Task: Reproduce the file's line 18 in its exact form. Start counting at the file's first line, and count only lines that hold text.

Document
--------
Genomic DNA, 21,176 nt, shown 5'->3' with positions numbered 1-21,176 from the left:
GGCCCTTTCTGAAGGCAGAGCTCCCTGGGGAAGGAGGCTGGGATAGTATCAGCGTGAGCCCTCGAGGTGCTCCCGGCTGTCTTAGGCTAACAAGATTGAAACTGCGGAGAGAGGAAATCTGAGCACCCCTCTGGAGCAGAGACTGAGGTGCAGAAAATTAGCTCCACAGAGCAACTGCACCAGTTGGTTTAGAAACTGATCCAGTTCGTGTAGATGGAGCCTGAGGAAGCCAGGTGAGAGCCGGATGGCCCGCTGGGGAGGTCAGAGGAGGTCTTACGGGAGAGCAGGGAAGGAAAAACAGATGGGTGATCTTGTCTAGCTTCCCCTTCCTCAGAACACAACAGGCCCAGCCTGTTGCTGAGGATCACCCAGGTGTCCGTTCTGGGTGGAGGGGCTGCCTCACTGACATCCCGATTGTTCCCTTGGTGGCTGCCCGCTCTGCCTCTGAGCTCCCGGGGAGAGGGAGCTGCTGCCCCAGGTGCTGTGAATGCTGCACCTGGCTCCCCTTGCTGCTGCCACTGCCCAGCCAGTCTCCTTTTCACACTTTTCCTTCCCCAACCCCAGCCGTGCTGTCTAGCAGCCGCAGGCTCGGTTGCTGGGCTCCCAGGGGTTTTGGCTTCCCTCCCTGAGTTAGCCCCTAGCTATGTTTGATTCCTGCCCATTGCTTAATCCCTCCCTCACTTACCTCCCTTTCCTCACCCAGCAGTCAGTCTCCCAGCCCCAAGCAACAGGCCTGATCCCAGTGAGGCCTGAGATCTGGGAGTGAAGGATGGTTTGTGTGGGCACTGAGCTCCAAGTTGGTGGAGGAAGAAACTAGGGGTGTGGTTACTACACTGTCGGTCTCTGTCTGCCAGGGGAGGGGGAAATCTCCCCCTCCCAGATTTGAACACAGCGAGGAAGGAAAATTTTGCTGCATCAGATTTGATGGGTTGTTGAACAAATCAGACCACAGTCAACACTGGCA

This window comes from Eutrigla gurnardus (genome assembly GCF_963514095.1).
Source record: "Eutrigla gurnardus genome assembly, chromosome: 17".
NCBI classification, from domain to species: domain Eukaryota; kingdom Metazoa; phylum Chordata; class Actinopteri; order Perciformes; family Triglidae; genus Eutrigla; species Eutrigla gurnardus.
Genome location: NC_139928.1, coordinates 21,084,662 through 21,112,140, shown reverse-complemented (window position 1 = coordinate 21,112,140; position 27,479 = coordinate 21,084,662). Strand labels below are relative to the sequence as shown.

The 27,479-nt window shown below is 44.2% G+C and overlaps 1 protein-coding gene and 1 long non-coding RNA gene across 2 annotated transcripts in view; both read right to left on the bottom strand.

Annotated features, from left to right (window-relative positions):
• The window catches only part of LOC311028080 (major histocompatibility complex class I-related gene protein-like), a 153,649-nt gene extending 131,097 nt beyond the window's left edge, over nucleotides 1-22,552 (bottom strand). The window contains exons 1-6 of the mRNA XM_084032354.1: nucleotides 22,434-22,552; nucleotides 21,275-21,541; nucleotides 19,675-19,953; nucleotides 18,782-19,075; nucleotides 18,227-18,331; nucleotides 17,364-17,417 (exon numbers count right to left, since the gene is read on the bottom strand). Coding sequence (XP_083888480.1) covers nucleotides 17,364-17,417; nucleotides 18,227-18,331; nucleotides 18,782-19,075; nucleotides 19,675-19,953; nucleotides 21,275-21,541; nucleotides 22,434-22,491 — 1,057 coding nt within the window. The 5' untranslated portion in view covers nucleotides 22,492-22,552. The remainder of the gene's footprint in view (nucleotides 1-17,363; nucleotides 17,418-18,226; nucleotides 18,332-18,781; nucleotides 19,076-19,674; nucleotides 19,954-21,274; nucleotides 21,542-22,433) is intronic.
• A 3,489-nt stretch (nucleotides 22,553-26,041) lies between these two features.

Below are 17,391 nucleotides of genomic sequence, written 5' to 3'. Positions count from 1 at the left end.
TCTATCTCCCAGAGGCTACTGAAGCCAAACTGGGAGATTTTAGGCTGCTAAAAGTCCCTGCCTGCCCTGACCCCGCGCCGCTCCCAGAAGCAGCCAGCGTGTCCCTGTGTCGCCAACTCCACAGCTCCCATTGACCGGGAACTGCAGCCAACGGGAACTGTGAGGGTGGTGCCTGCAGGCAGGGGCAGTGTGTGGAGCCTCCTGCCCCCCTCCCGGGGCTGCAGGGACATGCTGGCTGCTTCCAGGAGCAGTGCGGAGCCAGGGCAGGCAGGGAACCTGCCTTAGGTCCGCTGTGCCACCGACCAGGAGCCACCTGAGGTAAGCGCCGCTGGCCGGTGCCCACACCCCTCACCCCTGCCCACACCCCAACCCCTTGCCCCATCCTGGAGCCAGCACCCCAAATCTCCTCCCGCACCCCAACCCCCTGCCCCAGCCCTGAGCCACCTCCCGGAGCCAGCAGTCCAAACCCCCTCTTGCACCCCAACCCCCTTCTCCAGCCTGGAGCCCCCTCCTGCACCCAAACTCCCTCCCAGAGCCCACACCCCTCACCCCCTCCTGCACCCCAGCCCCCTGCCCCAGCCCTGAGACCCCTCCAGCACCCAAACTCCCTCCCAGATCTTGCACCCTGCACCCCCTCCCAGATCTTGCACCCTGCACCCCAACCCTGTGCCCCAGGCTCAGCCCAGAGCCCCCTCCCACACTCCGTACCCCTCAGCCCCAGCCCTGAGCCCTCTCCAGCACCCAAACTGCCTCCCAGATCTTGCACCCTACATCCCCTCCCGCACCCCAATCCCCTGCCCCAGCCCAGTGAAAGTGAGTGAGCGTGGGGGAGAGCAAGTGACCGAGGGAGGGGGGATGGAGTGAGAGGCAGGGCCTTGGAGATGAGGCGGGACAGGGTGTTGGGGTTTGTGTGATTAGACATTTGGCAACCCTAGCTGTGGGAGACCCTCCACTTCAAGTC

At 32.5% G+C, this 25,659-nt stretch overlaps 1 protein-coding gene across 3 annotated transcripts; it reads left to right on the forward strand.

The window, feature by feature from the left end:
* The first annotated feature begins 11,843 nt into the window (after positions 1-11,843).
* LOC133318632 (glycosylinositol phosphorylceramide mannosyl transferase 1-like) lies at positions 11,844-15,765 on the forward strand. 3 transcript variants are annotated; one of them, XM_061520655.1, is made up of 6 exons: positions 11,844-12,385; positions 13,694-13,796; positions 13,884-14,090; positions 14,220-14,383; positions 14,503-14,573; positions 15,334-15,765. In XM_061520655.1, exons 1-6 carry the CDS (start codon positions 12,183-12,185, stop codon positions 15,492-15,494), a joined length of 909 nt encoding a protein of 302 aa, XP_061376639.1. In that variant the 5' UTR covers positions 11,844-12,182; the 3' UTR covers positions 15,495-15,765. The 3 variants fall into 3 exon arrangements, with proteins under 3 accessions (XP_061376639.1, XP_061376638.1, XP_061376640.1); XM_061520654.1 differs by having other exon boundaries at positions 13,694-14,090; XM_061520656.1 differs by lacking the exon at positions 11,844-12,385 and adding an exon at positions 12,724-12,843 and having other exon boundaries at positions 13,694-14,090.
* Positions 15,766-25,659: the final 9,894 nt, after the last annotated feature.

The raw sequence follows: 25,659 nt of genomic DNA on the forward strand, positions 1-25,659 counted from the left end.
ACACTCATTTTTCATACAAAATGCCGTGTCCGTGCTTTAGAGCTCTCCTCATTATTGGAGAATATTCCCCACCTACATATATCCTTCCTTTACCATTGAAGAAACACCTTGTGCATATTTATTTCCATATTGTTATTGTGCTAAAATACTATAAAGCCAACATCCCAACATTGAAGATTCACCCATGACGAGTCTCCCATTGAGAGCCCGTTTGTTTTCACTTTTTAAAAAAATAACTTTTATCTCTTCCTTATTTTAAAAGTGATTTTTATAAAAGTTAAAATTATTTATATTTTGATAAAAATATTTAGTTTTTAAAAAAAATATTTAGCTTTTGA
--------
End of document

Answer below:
The raw sequence follows: 25,659 nt of genomic DNA on the forward strand, positions 1-25,659 counted from the left end.